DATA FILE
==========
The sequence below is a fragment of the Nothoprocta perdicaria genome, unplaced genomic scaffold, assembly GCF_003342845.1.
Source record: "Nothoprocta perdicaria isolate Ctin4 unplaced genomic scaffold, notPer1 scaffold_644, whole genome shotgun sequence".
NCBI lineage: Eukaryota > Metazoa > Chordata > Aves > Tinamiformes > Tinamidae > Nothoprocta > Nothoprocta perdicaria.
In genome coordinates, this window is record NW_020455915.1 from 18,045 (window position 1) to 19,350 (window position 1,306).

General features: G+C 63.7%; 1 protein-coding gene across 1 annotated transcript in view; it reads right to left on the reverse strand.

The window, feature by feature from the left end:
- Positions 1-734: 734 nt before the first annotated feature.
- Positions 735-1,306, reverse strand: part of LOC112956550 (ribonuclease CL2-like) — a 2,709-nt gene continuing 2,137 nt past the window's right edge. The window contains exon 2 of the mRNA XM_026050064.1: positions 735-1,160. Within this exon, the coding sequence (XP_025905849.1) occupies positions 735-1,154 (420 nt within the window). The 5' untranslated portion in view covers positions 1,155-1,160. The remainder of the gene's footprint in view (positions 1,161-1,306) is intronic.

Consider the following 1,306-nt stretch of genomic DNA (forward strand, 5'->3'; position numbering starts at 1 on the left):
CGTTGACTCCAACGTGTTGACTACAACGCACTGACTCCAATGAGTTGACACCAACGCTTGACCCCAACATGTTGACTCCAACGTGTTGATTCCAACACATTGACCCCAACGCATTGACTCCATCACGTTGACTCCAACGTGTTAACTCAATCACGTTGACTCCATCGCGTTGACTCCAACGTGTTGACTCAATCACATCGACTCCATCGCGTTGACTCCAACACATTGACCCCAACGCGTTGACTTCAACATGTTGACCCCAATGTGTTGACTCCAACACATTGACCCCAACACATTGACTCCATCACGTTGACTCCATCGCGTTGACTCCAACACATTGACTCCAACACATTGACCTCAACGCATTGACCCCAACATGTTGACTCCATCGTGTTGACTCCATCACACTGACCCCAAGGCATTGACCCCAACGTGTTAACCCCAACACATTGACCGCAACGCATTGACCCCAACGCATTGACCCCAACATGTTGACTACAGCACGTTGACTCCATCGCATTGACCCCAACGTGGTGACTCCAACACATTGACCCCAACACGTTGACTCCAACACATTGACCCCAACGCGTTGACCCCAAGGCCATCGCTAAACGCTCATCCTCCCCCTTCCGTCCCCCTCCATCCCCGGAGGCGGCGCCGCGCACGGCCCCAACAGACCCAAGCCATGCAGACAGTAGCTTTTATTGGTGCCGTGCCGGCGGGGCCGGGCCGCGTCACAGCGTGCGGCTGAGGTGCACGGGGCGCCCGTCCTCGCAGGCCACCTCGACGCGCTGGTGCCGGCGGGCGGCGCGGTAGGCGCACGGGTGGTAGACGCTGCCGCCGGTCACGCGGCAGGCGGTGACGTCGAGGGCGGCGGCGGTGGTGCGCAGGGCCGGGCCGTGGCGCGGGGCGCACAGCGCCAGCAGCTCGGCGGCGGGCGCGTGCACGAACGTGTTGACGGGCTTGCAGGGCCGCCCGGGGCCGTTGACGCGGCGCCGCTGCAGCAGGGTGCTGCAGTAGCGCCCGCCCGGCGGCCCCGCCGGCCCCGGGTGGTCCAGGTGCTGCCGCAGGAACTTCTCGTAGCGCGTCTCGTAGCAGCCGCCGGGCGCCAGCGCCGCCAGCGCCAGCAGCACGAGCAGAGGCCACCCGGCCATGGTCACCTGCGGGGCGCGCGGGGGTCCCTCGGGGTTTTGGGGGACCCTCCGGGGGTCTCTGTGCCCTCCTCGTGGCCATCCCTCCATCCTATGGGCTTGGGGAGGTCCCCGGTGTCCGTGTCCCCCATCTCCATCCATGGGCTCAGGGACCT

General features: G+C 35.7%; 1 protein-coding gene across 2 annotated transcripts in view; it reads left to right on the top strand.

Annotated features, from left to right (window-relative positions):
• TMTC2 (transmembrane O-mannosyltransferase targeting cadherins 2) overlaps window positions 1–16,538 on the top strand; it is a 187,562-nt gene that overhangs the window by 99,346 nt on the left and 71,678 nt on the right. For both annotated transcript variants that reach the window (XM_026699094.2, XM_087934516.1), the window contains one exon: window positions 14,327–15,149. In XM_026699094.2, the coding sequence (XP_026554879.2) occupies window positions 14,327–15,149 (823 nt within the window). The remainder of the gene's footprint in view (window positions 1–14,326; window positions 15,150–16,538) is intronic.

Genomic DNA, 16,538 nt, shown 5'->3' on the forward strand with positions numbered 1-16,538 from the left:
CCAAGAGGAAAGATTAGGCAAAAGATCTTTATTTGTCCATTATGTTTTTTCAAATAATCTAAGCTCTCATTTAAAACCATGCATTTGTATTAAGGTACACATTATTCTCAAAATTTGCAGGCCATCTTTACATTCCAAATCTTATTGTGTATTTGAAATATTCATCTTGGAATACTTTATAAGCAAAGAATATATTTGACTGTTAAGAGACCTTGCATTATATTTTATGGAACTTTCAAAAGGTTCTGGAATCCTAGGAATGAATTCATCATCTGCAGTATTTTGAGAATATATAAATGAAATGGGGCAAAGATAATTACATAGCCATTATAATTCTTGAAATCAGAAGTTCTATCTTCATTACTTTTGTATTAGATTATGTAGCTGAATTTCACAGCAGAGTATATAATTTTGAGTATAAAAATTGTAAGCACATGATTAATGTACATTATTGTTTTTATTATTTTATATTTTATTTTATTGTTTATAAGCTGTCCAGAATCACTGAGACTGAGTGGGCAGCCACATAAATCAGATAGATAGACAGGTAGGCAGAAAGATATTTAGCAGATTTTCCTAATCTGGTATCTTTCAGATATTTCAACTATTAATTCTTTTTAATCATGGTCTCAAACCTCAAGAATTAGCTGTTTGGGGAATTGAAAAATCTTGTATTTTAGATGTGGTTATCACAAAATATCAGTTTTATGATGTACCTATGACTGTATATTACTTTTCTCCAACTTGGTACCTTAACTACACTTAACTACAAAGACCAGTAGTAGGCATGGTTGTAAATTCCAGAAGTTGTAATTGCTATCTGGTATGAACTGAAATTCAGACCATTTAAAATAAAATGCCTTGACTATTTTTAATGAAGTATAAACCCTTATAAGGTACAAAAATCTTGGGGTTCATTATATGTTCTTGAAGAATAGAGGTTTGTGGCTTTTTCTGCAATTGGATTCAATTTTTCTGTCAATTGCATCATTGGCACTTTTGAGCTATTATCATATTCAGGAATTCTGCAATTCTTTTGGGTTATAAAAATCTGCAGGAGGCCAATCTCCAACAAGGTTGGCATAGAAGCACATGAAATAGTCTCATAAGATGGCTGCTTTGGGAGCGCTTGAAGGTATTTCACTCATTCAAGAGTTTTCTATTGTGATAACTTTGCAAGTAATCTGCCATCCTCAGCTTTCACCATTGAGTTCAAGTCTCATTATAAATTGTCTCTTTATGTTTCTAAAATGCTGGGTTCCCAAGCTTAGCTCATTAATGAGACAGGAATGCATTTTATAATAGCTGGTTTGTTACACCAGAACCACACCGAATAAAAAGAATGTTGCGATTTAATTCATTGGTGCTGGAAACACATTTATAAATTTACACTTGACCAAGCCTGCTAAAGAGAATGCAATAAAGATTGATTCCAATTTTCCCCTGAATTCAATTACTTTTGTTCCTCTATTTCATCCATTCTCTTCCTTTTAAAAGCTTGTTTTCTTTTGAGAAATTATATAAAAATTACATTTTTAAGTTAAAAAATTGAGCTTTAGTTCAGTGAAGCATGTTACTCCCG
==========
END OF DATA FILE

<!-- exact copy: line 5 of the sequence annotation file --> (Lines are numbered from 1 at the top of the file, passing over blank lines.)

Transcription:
General features: G+C 63.7%; 1 protein-coding gene across 1 annotated transcript in view; it reads right to left on the reverse strand.